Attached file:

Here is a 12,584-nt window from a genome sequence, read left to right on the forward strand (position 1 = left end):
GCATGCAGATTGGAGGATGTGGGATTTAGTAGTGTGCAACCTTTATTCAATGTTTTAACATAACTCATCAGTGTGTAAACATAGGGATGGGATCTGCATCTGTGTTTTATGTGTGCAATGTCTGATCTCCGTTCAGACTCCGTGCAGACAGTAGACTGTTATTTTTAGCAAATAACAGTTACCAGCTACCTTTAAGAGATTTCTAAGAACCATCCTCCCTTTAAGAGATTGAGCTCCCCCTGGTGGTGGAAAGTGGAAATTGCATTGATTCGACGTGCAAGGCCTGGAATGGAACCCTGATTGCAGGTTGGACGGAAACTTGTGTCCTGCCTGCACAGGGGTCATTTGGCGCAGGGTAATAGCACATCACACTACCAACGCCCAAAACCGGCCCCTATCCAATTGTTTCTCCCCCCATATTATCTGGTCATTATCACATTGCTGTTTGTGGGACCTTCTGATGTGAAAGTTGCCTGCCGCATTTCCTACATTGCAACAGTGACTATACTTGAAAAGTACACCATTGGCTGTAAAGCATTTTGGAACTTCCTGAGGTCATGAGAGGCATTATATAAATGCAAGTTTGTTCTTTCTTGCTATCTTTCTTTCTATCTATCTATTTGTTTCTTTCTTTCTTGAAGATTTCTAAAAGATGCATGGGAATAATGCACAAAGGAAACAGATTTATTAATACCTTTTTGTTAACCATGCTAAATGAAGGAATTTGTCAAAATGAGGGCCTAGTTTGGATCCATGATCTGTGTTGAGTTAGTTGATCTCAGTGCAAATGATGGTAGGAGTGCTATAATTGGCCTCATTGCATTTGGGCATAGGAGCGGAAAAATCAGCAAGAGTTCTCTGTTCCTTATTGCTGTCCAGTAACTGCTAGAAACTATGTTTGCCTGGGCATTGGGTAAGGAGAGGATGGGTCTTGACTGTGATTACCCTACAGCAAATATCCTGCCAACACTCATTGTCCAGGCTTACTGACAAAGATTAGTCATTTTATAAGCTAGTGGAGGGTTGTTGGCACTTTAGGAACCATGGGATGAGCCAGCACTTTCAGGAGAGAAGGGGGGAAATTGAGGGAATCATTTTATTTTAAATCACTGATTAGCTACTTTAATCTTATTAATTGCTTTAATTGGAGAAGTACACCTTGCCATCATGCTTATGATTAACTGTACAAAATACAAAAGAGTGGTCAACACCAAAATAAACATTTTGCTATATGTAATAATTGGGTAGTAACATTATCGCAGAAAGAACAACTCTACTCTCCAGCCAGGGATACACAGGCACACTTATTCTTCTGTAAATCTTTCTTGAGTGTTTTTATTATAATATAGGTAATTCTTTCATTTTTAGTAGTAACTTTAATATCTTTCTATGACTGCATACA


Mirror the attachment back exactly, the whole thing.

Here is a 12,584-nt window from a genome sequence, read left to right on the forward strand (position 1 = left end):
GCATGCAGATTGGAGGATGTGGGATTTAGTAGTGTGCAACCTTTATTCAATGTTTTAACATAACTCATCAGTGTGTAAACATAGGGATGGGATCTGCATCTGTGTTTTATGTGTGCAATGTCTGATCTCCGTTCAGACTCCGTGCAGACAGTAGACTGTTATTTTTAGCAAATAACAGTTACCAGCTACCTTTAAGAGATTTCTAAGAACCATCCTCCCTTTAAGAGATTGAGCTCCCCCTGGTGGTGGAAAGTGGAAATTGCATTGATTCGACGTGCAAGGCCTGGAATGGAACCCTGATTGCAGGTTGGACGGAAACTTGTGTCCTGCCTGCACAGGGGTCATTTGGCGCAGGGTAATAGCACATCACACTACCAACGCCCAAAACCGGCCCCTATCCAATTGTTTCTCCCCCCATATTATCTGGTCATTATCACATTGCTGTTTGTGGGACCTTCTGATGTGAAAGTTGCCTGCCGCATTTCCTACATTGCAACAGTGACTATACTTGAAAAGTACACCATTGGCTGTAAAGCATTTTGGAACTTCCTGAGGTCATGAGAGGCATTATATAAATGCAAGTTTGTTCTTTCTTGCTATCTTTCTTTCTATCTATCTATTTGTTTCTTTCTTTCTTGAAGATTTCTAAAAGATGCATGGGAATAATGCACAAAGGAAACAGATTTATTAATACCTTTTTGTTAACCATGCTAAATGAAGGAATTTGTCAAAATGAGGGCCTAGTTTGGATCCATGATCTGTGTTGAGTTAGTTGATCTCAGTGCAAATGATGGTAGGAGTGCTATAATTGGCCTCATTGCATTTGGGCATAGGAGCGGAAAAATCAGCAAGAGTTCTCTGTTCCTTATTGCTGTCCAGTAACTGCTAGAAACTATGTTTGCCTGGGCATTGGGTAAGGAGAGGATGGGTCTTGACTGTGATTACCCTACAGCAAATATCCTGCCAACACTCATTGTCCAGGCTTACTGACAAAGATTAGTCATTTTATAAGCTAGTGGAGGGTTGTTGGCACTTTAGGAACCATGGGATGAGCCAGCACTTTCAGGAGAGAAGGGGGGAAATTGAGGGAATCATTTTATTTTAAATCACTGATTAGCTACTTTAATCTTATTAATTGCTTTAATTGGAGAAGTACACCTTGCCATCATGCTTATGATTAACTGTACAAAATACAAAAGAGTGGTCAACACCAAAATAAACATTTTGCTATATGTAATAATTGGGTAGTAACATTATCGCAGAAAGAACAACTCTACTCTCCAGCCAGGGATACACAGGCACACTTATTCTTCTGTAAATCTTTCTTGAGTGTTTTTATTATAATATAGGTAATTCTTTCATTTTTAGTAGTAACTTTAATATCTTTCTATGACTGCATACA